This is part two in my series on Ohio State Women’s basketball. Originally had intended to do these in back to back weeks, but it became apparent early on that Coach Foster may have been coaching his last season, and that became true. So with the help from Charles, this is the finishing product on the women’s dominance of the B1G. Check out my previous article here.

Beth Burns

After the firing of Nancy Darsch following the 1997 season, the Buckeye brass wasted little time stealing Beth Burns burnsaway from San Diego State. Coach Burns returned to SDSU after her brief stint with the Buckeyes form 1997 to 2002 at which point she was replaced by Jim Foster. After a combined 16 seasons at SDSU before and after OSU she resigned unexpectedly recently. Let’s take a good look at her term with Ohio State.

She finished her stint 81-65 overall and never really hit her stride while in Columbus. A tenacious and aggressive style of coaching along with a great knowledge of the game never really paid off with players that were left from the Darsch era and the players that she brought in ended up not fitting in either. The stigma of three 8th place finishes, one 4th and a 5th in the B1G even took Foster a couple years to get things rolling.
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A Look at Jim Foster and His Legacy

Written March 21st, 2013 by Charles

Jim-Foster-Ohio-StateThe firing of coaches is met with a wide range of emotions by fans, with some firings eliciting happiness and shouts of “good riddance” from the fans while others spark anger in the fans for the loss of a beloved coach.  The announcement that Jim Foster would not be returning as the head coach of the Ohio State women’s basketball team was met with a more complex set of emotions by many, including myself.  My feelings regarding Foster’s firing would best be described as bittersweet.  Foster was a great coach, and even better person, who markedly improved the women’s basketball program.  At the same time, despite Foster’s dominance in the Big Ten he was never able to get the team to take the next step and the past three seasons had seen a decline even in the performance in conference.

As WVaBuckeye pointed out in the excellent first part of his series on Ohio State women’s basketball’s history of success, the Buckeyes dominated the Big Ten in the early days of the conference sponsoring the sport in the 1980s, also enjoying a run of NCAA tournament success during those years.  By the late 1990s that dominance in the conference had evaporated, along with pretty much all of the postseason success.  In the five years before Foster arrived, OSU had an overall record of 81-65 but went 35-45 in the Big Ten and never finished higher than a tie for fourth place in the conference.  The Buckeyes did win the WNIT in 2001 but a sub-.500 record the following year led to the firing of Beth Burns as head coach and the hiring of Jim Foster.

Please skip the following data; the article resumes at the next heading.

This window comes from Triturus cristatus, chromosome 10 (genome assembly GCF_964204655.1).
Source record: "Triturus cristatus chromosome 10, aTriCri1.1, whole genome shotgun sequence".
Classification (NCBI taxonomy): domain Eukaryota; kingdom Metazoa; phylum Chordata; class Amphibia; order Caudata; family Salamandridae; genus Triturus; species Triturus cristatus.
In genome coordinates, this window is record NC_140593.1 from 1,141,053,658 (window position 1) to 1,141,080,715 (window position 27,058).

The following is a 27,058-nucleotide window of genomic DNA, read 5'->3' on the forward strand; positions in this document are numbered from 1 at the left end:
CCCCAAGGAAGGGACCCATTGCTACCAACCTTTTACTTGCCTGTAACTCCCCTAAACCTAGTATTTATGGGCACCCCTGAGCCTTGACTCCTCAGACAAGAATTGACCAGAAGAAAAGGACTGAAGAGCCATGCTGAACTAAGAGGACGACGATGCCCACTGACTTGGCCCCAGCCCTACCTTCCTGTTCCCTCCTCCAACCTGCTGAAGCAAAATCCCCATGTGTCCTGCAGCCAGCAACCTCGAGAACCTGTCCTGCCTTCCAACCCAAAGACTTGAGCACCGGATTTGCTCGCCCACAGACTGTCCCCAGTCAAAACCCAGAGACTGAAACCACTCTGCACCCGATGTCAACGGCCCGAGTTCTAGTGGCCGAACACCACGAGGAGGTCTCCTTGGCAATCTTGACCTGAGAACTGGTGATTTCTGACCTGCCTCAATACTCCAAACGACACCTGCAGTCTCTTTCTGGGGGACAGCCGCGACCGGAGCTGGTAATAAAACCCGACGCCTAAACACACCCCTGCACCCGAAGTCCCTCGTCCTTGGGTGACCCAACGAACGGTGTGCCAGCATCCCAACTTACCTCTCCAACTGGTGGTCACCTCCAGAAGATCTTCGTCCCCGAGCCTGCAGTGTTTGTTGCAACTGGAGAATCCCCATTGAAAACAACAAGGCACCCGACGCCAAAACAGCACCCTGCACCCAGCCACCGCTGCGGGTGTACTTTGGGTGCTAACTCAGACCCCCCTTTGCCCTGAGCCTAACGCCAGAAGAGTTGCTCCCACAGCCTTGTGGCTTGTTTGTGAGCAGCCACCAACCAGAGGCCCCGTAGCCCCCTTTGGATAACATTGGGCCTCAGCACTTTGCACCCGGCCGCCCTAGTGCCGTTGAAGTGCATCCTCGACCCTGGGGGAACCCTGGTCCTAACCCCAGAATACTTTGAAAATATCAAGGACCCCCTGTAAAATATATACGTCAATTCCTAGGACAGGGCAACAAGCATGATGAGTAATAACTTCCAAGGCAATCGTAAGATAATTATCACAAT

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THE Buckeye Legend in Women’s Sports: Katie Smith

Written January 24th, 2013 by WVaBuckeye

I guess in a way you could say it was fate that drew me to Katie Smith. Born Katherine May to John and Barbara Smith and with two brothers John and Tom who both played college sports. I started following her just prior to her signing with Ohio State while finishing a stellar high school career at Logan High School.

I say fate because right away, I was a fan of women’s basketball – mostly because of her. There were other reasons and the big one came in the size of my own daughter playing guard and reminding me of her in just about all aspects of women’s basketball. Hustle, tenacity, intensity and talent all express what makes up my daughter’s basketball identity. They also remind me of my favorite parts of Katie’s game.

Sharpshooter from anywhere on the court, she led the Lady Chieftains to the '92 state title

Sharpshooter from anywhere on the court, she led the Lady Chieftains to the ’92 state title

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